The average cost of graduate school in the U.S. is $66,340, and tuition fees for programs in top-tier universities can exceed $120,000!
With mind-boggling numbers like that, financial aid is often the only way an international student can afford to go to graduate school in the U.S.
But what are the financial aid options for graduate students in the U.S., and how much financial aid can international graduate students really get?
Here, we will answer your questions with this in-depth guide of graduate-level financial aid for international students in the U.S.
Here are the top 5 financial aid options for international graduate students in the U.S.:
1. Fellowship options for international graduate students.
Fellowships offer financial support to graduate students to help them pursue their studies.
They fund the student’s studies, usually covering the entire tuition fee, plus an additional stipend for living expenses.
They are awarded either by the university (like Cornell University’s Africa Fund for Ph.D. applicants who are citizens of an African country), or by an external organization (like the Graduate Women in Science National Fellowship Program for women in STEM fields).
These perfect-sounding fellowships are, however, not easy to get.
They are almost always merit-based and highly competitive, no matter the field.
Be aware that not all universities have fellowship options for international students, and that you might not be eligible for all private fellowships. Most organizations have strict, highly specific qualification requirements that need to be met.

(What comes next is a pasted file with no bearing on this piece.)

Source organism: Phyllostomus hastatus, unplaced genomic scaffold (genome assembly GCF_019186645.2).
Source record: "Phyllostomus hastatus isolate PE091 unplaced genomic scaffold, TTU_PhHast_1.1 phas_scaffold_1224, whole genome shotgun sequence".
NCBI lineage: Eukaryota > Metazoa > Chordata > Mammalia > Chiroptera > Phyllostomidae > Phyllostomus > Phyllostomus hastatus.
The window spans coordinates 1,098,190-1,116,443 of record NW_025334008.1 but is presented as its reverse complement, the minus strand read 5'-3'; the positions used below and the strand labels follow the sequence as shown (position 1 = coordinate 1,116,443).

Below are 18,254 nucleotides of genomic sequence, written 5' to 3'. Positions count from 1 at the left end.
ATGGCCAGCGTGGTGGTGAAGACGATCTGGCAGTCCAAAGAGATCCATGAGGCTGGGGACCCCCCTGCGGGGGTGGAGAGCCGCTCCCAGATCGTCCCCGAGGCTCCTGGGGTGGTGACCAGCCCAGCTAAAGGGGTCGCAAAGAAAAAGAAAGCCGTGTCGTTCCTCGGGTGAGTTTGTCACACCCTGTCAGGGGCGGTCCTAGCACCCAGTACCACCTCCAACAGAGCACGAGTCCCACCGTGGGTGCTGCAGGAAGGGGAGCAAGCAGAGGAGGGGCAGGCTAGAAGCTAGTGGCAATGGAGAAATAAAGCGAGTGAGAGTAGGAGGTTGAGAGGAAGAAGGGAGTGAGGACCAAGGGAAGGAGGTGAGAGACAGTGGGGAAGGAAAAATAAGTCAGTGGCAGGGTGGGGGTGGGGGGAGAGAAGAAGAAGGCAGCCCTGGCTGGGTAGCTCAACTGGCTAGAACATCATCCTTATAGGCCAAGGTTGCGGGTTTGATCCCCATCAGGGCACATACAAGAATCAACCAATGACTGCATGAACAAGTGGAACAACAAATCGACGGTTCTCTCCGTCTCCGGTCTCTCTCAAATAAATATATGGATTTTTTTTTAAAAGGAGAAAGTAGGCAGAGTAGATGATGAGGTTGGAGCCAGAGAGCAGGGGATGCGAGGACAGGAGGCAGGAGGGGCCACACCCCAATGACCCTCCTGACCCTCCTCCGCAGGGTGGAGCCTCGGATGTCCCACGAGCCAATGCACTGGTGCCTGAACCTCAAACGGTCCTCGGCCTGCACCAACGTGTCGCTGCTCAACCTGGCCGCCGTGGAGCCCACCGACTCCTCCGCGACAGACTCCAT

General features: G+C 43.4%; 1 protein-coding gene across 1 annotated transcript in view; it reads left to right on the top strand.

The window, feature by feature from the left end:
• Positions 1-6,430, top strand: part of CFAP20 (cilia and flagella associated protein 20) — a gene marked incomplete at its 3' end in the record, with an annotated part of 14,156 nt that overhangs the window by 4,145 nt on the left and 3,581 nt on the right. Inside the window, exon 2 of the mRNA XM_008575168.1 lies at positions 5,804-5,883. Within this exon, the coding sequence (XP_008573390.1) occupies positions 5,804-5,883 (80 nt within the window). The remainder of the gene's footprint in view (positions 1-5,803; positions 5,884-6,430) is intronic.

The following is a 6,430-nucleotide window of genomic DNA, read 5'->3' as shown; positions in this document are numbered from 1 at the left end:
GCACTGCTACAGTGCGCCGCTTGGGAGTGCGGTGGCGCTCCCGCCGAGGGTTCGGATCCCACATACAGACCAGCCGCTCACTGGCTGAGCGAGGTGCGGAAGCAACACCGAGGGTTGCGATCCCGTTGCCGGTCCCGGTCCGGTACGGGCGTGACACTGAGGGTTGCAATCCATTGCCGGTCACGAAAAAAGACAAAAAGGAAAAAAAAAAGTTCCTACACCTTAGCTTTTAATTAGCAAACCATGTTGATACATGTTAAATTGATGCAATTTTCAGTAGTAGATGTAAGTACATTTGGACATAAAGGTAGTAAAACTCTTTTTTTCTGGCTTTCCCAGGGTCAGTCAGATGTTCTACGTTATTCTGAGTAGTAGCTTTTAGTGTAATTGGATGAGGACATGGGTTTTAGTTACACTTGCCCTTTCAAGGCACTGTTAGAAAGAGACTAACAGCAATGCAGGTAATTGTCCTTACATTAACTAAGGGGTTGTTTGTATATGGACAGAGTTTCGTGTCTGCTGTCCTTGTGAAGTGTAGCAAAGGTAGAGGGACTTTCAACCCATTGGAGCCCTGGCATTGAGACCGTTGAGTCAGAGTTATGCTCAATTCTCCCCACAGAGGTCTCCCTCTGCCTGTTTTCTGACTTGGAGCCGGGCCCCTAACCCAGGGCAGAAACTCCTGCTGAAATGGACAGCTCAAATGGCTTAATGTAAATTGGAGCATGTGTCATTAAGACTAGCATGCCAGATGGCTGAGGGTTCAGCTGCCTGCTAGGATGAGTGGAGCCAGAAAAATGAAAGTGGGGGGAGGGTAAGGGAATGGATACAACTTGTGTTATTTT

On top of the fewer options for international graduate students, most fellowships aren’t well advertised. So, be ready to do a bit of digging on the internet to find them.
The Institute of International Education has a searchable database for funding options that you can get started with.
Apart from that, be sure to talk to your admissions advisor regarding fellowships that you can apply for. They will be able to guide you to additional resources for your specific specialty.
2. Institutional aid for international students.
As an international student, you will not qualify to apply for FAFSA (Free Application for Federal Student Aid) from the U.S. government. But, all hope is not lost.
Many American universities offer institutional aid for their international graduate students. In this case, the university directly offers financial aid to its students in the form of scholarships or grants. This is a great form of financial aid, since it will not require you to work part-time to earn it, or pay it back later.
The eligibility criteria, student selection, and aid amount offered vary from university to university, and even program to program.
There are generally two main types of institutional aid offered: merit-based and need-based.
For merit-based aid, universities offer aid based on your past academic performance. For need-based aid, you are offered aid if you can show proof that you and your family fall under a certain income category.
In both cases, be sure to read through the terms and conditions of the aid. Sometimes, there may be a minimum GPA you have to maintain through college, and other times it may be a one-semester-only aid offer.
For the exact procedure and qualification to apply for this aid, directly contact the university.
Some universities automatically consider you for financial aid when you send in your graduate application. But, in most cases, you will be required to fill out an International Student Financial Aid Application (ISFAA), or the CSS Profile after you’ve been accepted.
3. Private scholarship opportunities that you can apply for.
The idea that there aren’t many scholarships for international graduate students is a total myth. Apart from university aid, there are hundreds of private organizations that offer scholarships for graduate students.